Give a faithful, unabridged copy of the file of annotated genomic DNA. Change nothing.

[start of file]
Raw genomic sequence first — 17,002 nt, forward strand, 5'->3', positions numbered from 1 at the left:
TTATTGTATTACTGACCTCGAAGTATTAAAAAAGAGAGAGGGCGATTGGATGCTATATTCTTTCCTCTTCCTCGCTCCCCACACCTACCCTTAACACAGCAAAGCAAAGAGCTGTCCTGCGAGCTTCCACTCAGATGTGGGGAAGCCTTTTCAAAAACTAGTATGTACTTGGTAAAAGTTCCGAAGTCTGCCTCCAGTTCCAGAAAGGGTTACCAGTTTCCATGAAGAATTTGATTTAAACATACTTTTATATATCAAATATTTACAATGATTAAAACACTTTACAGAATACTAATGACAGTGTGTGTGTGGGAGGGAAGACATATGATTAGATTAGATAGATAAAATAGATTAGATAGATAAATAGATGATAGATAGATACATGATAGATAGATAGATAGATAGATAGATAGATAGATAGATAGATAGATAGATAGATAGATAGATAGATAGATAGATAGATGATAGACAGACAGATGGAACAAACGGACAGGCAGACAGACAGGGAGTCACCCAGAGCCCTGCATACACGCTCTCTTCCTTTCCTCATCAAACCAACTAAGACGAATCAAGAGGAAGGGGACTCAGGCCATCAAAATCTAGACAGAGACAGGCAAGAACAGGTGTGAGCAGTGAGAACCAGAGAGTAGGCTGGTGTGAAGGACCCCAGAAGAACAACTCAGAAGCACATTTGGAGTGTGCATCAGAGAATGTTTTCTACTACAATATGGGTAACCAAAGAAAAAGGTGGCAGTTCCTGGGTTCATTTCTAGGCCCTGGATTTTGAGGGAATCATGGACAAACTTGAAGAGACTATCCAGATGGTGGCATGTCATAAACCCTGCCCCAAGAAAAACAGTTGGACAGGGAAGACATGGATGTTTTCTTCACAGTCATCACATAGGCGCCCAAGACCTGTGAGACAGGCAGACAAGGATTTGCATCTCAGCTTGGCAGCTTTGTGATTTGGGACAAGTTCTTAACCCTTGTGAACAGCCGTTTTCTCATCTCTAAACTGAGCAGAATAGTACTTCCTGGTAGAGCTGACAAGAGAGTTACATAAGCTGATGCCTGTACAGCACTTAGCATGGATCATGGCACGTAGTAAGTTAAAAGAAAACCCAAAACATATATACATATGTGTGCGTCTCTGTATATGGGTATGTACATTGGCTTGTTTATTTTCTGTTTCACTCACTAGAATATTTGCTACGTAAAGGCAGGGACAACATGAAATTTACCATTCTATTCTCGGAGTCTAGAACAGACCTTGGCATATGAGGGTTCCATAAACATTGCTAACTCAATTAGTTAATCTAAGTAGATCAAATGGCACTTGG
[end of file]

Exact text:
Raw genomic sequence first — 17,002 nt, forward strand, 5'->3', positions numbered from 1 at the left:
TTATTGTATTACTGACCTCGAAGTATTAAAAAAGAGAGAGGGCGATTGGATGCTATATTCTTTCCTCTTCCTCGCTCCCCACACCTACCCTTAACACAGCAAAGCAAAGAGCTGTCCTGCGAGCTTCCACTCAGATGTGGGGAAGCCTTTTCAAAAACTAGTATGTACTTGGTAAAAGTTCCGAAGTCTGCCTCCAGTTCCAGAAAGGGTTACCAGTTTCCATGAAGAATTTGATTTAAACATACTTTTATATATCAAATATTTACAATGATTAAAACACTTTACAGAATACTAATGACAGTGTGTGTGTGGGAGGGAAGACATATGATTAGATTAGATAGATAAAATAGATTAGATAGATAAATAGATGATAGATAGATACATGATAGATAGATAGATAGATAGATAGATAGATAGATAGATAGATAGATAGATAGATAGATAGATAGATAGATAGATAGATGATAGACAGACAGATGGAACAAACGGACAGGCAGACAGACAGGGAGTCACCCAGAGCCCTGCATACACGCTCTCTTCCTTTCCTCATCAAACCAACTAAGACGAATCAAGAGGAAGGGGACTCAGGCCATCAAAATCTAGACAGAGACAGGCAAGAACAGGTGTGAGCAGTGAGAACCAGAGAGTAGGCTGGTGTGAAGGACCCCAGAAGAACAACTCAGAAGCACATTTGGAGTGTGCATCAGAGAATGTTTTCTACTACAATATGGGTAACCAAAGAAAAAGGTGGCAGTTCCTGGGTTCATTTCTAGGCCCTGGATTTTGAGGGAATCATGGACAAACTTGAAGAGACTATCCAGATGGTGGCATGTCATAAACCCTGCCCCAAGAAAAACAGTTGGACAGGGAAGACATGGATGTTTTCTTCACAGTCATCACATAGGCGCCCAAGACCTGTGAGACAGGCAGACAAGGATTTGCATCTCAGCTTGGCAGCTTTGTGATTTGGGACAAGTTCTTAACCCTTGTGAACAGCCGTTTTCTCATCTCTAAACTGAGCAGAATAGTACTTCCTGGTAGAGCTGACAAGAGAGTTACATAAGCTGATGCCTGTACAGCACTTAGCATGGATCATGGCACGTAGTAAGTTAAAAGAAAACCCAAAACATATATACATATGTGTGCGTCTCTGTATATGGGTATGTACATTGGCTTGTTTATTTTCTGTTTCACTCACTAGAATATTTGCTACGTAAAGGCAGGGACAACATGAAATTTACCATTCTATTCTCGGAGTCTAGAACAGACCTTGGCATATGAGGGTTCCATAAACATTGCTAACTCAATTAGTTAATCTAAGTAGATCAAATGGCACTTGG